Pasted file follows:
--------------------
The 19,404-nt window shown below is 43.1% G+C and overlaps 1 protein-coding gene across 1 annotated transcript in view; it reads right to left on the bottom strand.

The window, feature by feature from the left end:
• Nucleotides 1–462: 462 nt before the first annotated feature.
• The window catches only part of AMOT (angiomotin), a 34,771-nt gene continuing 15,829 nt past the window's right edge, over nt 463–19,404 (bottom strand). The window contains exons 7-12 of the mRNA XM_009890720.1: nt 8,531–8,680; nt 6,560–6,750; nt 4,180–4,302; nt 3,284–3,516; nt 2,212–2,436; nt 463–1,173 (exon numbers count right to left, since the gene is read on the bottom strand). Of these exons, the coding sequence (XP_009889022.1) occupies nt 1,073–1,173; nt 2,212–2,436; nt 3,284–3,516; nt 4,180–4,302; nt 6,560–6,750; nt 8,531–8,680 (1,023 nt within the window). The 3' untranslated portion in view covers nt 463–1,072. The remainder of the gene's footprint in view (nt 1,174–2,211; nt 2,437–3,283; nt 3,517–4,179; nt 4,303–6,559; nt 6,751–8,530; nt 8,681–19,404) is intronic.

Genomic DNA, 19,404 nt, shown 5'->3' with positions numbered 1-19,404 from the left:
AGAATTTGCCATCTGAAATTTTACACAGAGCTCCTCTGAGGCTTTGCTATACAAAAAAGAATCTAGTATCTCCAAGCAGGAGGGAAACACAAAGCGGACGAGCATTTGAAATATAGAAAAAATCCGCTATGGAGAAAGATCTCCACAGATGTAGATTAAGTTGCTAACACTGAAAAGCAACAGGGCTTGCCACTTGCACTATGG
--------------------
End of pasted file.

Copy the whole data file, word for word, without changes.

The 19,404-nt window shown below is 43.1% G+C and overlaps 1 protein-coding gene across 1 annotated transcript in view; it reads right to left on the bottom strand.

The window, feature by feature from the left end:
• Nucleotides 1–462: 462 nt before the first annotated feature.
• The window catches only part of AMOT (angiomotin), a 34,771-nt gene continuing 15,829 nt past the window's right edge, over nt 463–19,404 (bottom strand). The window contains exons 7-12 of the mRNA XM_009890720.1: nt 8,531–8,680; nt 6,560–6,750; nt 4,180–4,302; nt 3,284–3,516; nt 2,212–2,436; nt 463–1,173 (exon numbers count right to left, since the gene is read on the bottom strand). Of these exons, the coding sequence (XP_009889022.1) occupies nt 1,073–1,173; nt 2,212–2,436; nt 3,284–3,516; nt 4,180–4,302; nt 6,560–6,750; nt 8,531–8,680 (1,023 nt within the window). The 3' untranslated portion in view covers nt 463–1,072. The remainder of the gene's footprint in view (nt 1,174–2,211; nt 2,437–3,283; nt 3,517–4,179; nt 4,303–6,559; nt 6,751–8,530; nt 8,681–19,404) is intronic.

Genomic DNA, 19,404 nt, shown 5'->3' with positions numbered 1-19,404 from the left:
AGAATTTGCCATCTGAAATTTTACACAGAGCTCCTCTGAGGCTTTGCTATACAAAAAAGAATCTAGTATCTCCAAGCAGGAGGGAAACACAAAGCGGACGAGCATTTGAAATATAGAAAAAATCCGCTATGGAGAAAGATCTCCACAGATGTAGATTAAGTTGCTAACACTGAAAAGCAACAGGGCTTGCCACTTGCACTATGG